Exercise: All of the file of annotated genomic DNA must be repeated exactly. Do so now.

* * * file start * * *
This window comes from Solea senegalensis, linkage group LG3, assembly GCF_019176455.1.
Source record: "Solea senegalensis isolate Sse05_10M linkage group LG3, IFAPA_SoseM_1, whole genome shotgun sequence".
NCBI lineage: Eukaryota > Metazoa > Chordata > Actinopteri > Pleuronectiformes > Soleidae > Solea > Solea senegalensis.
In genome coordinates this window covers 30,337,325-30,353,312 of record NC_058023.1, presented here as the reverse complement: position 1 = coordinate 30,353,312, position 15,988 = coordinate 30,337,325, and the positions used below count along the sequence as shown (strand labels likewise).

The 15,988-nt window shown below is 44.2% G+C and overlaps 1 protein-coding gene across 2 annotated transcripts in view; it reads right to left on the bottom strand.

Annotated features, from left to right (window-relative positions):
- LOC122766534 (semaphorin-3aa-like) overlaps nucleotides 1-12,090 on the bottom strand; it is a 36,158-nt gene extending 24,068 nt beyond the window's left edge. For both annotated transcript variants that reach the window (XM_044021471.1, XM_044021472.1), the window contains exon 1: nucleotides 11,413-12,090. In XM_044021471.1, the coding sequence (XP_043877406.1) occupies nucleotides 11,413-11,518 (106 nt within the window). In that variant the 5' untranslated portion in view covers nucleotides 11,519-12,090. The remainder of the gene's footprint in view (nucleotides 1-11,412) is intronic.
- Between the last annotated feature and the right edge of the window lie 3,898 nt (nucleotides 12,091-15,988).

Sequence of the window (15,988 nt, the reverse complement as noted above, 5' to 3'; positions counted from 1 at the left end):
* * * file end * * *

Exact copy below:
This window comes from Solea senegalensis, linkage group LG3, assembly GCF_019176455.1.
Source record: "Solea senegalensis isolate Sse05_10M linkage group LG3, IFAPA_SoseM_1, whole genome shotgun sequence".
NCBI lineage: Eukaryota > Metazoa > Chordata > Actinopteri > Pleuronectiformes > Soleidae > Solea > Solea senegalensis.
In genome coordinates this window covers 30,337,325-30,353,312 of record NC_058023.1, presented here as the reverse complement: position 1 = coordinate 30,353,312, position 15,988 = coordinate 30,337,325, and the positions used below count along the sequence as shown (strand labels likewise).

The 15,988-nt window shown below is 44.2% G+C and overlaps 1 protein-coding gene across 2 annotated transcripts in view; it reads right to left on the bottom strand.

Annotated features, from left to right (window-relative positions):
- LOC122766534 (semaphorin-3aa-like) overlaps nucleotides 1-12,090 on the bottom strand; it is a 36,158-nt gene extending 24,068 nt beyond the window's left edge. For both annotated transcript variants that reach the window (XM_044021471.1, XM_044021472.1), the window contains exon 1: nucleotides 11,413-12,090. In XM_044021471.1, the coding sequence (XP_043877406.1) occupies nucleotides 11,413-11,518 (106 nt within the window). In that variant the 5' untranslated portion in view covers nucleotides 11,519-12,090. The remainder of the gene's footprint in view (nucleotides 1-11,412) is intronic.
- Between the last annotated feature and the right edge of the window lie 3,898 nt (nucleotides 12,091-15,988).

Sequence of the window (15,988 nt, the reverse complement as noted above, 5' to 3'; positions counted from 1 at the left end):